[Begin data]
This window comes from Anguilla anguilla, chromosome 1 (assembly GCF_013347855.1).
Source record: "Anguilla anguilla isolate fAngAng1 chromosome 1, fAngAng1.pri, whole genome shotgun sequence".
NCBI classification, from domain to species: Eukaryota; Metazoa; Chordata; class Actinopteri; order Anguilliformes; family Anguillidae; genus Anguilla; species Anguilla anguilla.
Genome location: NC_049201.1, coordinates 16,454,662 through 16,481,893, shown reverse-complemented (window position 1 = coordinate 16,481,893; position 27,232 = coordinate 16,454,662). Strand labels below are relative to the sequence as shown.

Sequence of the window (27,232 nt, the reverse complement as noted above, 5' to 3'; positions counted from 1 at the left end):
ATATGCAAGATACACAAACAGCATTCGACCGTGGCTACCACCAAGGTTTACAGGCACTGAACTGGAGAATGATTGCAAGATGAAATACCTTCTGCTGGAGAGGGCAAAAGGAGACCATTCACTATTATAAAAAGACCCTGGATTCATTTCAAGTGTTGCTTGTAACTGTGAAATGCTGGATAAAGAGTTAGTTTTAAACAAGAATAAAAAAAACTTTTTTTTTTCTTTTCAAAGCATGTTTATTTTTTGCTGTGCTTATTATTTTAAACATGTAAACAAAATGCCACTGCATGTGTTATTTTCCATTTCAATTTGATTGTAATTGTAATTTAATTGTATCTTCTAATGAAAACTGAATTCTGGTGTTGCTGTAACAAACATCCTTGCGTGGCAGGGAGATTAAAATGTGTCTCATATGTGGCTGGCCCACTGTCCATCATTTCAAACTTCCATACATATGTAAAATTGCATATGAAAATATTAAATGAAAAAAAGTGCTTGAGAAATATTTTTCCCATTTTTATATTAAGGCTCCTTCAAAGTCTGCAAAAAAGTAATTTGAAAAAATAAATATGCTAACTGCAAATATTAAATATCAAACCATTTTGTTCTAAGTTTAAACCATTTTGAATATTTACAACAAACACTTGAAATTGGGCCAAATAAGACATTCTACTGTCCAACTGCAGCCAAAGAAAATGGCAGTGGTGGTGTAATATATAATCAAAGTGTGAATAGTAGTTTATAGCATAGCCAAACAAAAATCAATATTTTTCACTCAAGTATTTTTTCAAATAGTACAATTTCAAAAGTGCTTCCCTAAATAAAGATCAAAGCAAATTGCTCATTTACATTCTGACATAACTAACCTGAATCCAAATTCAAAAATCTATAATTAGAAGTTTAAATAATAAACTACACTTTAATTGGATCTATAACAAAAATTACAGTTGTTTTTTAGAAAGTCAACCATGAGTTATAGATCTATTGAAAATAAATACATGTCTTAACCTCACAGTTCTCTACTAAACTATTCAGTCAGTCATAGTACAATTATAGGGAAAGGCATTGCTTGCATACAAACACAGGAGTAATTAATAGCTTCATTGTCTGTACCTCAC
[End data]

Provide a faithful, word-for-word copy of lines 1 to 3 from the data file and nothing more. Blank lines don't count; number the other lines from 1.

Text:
This window comes from Anguilla anguilla, chromosome 1 (assembly GCF_013347855.1).
Source record: "Anguilla anguilla isolate fAngAng1 chromosome 1, fAngAng1.pri, whole genome shotgun sequence".
NCBI classification, from domain to species: Eukaryota; Metazoa; Chordata; class Actinopteri; order Anguilliformes; family Anguillidae; genus Anguilla; species Anguilla anguilla.